Let's recap quickly: White House National Security Adviser Michael Flynn has resigned — or been forced to resign, depending on who you're listening to — amid a scandal where he spoke with the Russian ambassador about sanctions in December, before President Trump took office, then misled the vice president about those conversations.
Flynn's resignation letter was handed to Trump on Feb. 13. The next day, White House press secretary Sean Spicer faced a barrage of questions about Flynn and the lead-up to his leaving office, and contradicted earlier statements by White House personnel — including Trump himself.
So here’s the timeline of events in the Flynn saga as the public learned about them, where some contradictions are apparent, followed later by the many contradictions that became clear on Tuesday. Warning: It is dang confusing.
SUNDAY, JAN. 15: Vice President Mike Pence goes on Face the Nation and says Flynn’s conversation with the Russian ambassador was just a friendly chat.
“I talked to Lt. Gen. Flynn about that conversation and actually was initiated on Christmas Day he had sent a text to the Russian ambassador to express not only Christmas wishes but sympathy for the loss of life in the airplane crash that took place,” Pence said.
Pence said he had personally spoken to Flynn, who assured him the conversation was an informal chat.
“It was strictly coincidental that they had a conversation,” Pence said on the show. "They did not discuss anything having to do with the United States’ decision to expel diplomats or impose censure against Russia."
THURSDAY, FEB. 9: The Washington Post reports that Flynn and Russian Ambassador Sergey Kislyak discussed sanctions that the Obama administration had imposed on Russia in December.
This report, which cited nine sources, raised speculation that Flynn may have misled Pence when he told him the two men did not discuss sanctions in December.
Flynn initially denied the allegation that he had discussed sanctions with Kislyak.
But he later walked this denial back, telling the Washington Post through his spokesman that “while he had no recollection of discussing sanctions, he couldn’t be certain that the topic never came up.”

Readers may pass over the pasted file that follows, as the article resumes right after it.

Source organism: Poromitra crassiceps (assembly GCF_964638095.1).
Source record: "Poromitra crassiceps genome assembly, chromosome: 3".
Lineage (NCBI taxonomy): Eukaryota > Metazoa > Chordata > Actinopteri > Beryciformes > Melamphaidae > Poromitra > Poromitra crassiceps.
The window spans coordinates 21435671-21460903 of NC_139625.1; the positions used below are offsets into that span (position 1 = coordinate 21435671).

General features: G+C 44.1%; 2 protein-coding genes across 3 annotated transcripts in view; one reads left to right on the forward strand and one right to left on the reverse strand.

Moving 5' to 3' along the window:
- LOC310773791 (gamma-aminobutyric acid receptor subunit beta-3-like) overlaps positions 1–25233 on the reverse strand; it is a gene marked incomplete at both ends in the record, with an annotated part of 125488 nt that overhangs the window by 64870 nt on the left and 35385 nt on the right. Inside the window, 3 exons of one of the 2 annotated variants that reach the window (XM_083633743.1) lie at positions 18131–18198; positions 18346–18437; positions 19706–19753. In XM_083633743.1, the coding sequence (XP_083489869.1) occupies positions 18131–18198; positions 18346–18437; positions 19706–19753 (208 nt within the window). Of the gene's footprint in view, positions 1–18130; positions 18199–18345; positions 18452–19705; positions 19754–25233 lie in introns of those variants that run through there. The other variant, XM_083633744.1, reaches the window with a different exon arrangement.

The White House at the time denied that the two men discussed Russian sanctions.
FRIDAY, FEB. 10: Trump is asked aboard Air Force One about the reports that Flynn discussed sanctions with Russians. “I don’t know about that. I haven’t seen it,” Trump says, adding that he plans to “look into" it.
MONDAY, FEB. 13, ABOUT 5 p.m. ET: White House counselor Kellyanne Conway says Flynn has Trump’s "full confidence."
ABOUT AN HOUR LATER: Press secretary Sean Spicer says Trump is evaluating the Flynn situation.
ABOUT 8:20 p.m. ET: The Washington Post reports that then–acting Attorney General Sally Yates warned the White House counsel last month that Flynn may have misled officials about the call and could be vulnerable to Russian blackmail.
AT ROUGHLY 10:55 p.m. ET: Flynn resigns, saying he “inadvertently” briefed Pence and others with incomplete information about his call to the Russian ambassador.
“Unfortunately, because of the fast pace of events, I inadvertently briefed the vice president elect and others with incomplete information regarding my phone calls with the Russian ambassador,” Flynn wrote in his resignation letter. “I have sincerely apologized to the president and the vice president, and they have accepted my apology.”
TUESDAY, FEB. 14, around 7 a.m. ET: Kellyanne Conway appears on the Today Show and says "Mike Flynn had decided it was best to resign."
Conway repeatedly dodged interviewer Matt Lauer’s questions about why Flynn had continued as the national security adviser despite the Justice Department’s warning to the White House last month that he had misled officials and was vulnerable to blackmail by the Russians, finally prompting Lauer to tell Conway her response “makes no sense.”
9:28 a.m.: President Trump blames the media.
1:17 p.m. ET: Spicer takes to the podium for a tense daily briefing with reporters in the White House. Let’s go over all the contradictions that occur.
Spicer says Trump asked for Flynn’s resignation and “he got it.”
This contradicted what Conway said earlier on the Today Show, when she said that Flynn offered his resignation and Trump accepted it.
Spicer says Trump was informed on Jan. 26 by White House counsel about conflicts with Flynn’s statement, and says the White House was “reviewing and evaluating” the issue “on a daily basis for a few weeks” after officials were informed.
Then, at 6:24 p.m. ET, NBC News reports that Pence didn't know about Yates's warning until 15 days after it happened — and had to learn it from the Washington Post.
FEBRUARY 15, 12:30 P.M. ET: Asked about Flynn at a joint press conference with Israeli Prime Minister Benjamin Netanyahu, Trump says, "General Flynn is a wonderful man. I think he has been treated very unfairly by the media. As I call it, the fake media in many cases."
This is inconsistent with what the White House has said about Flynn in two ways.
For one, Sean Spicer said just the day before that Flynn was removed from his post because he misled Vice President Mike Pence about his conversation with the Russian ambassador and could not be trusted — not because of media reports.
Secondly, Trump implied that Flynn has been treated unfairly despite the fact that he asked for Flynn's resignation.